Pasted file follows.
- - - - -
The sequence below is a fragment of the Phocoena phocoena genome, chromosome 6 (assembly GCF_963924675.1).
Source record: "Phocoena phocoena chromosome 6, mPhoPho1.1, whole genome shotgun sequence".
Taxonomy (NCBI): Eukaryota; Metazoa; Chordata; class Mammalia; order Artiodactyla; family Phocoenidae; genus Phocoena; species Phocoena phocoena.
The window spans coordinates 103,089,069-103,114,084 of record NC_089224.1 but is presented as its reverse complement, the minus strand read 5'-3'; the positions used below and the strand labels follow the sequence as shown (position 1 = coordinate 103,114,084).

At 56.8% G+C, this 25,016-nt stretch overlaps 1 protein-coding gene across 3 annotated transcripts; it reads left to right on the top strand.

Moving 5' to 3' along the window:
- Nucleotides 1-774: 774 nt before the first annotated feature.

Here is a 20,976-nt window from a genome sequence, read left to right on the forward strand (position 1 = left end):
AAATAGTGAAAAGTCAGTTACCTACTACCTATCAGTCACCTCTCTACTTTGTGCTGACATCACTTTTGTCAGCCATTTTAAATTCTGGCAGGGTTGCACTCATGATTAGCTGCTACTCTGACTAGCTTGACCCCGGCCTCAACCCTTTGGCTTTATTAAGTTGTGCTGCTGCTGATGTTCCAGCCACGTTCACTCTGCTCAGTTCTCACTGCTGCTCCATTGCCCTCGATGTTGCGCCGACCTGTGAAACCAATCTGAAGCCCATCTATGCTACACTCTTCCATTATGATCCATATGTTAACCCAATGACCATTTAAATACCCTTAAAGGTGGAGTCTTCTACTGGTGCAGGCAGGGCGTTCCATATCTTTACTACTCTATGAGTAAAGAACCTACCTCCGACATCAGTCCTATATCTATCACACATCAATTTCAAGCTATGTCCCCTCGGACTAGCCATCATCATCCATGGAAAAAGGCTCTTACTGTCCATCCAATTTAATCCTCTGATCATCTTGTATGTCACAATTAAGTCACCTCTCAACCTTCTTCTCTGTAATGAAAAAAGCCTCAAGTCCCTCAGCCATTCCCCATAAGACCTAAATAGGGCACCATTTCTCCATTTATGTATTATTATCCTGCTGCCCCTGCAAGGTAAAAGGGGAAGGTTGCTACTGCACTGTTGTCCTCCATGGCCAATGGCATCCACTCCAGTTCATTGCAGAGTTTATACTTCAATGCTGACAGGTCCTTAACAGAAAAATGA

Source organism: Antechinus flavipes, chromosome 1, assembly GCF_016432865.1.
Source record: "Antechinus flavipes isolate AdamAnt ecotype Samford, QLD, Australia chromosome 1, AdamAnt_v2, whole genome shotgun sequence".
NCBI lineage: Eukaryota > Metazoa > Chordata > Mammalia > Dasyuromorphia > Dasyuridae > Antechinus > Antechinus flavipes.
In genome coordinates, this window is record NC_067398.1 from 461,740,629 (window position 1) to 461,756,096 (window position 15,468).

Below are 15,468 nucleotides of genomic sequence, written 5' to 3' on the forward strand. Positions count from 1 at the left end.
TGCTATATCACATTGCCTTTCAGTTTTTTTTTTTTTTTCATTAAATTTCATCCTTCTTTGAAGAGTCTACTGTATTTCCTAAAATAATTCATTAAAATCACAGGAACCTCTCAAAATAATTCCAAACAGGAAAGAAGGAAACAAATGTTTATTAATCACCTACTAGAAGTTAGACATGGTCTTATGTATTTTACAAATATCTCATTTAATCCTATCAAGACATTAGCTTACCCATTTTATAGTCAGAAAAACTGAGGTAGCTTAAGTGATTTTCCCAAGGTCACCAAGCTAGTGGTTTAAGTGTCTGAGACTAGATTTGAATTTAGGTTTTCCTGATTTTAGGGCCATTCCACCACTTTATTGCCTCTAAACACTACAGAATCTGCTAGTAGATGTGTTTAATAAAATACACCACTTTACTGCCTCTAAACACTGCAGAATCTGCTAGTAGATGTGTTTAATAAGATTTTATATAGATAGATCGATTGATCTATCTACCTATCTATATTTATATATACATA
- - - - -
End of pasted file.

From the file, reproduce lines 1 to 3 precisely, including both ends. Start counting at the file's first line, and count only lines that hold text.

The sequence below is a fragment of the Phocoena phocoena genome, chromosome 6 (assembly GCF_963924675.1).
Source record: "Phocoena phocoena chromosome 6, mPhoPho1.1, whole genome shotgun sequence".
Taxonomy (NCBI): Eukaryota; Metazoa; Chordata; class Mammalia; order Artiodactyla; family Phocoenidae; genus Phocoena; species Phocoena phocoena.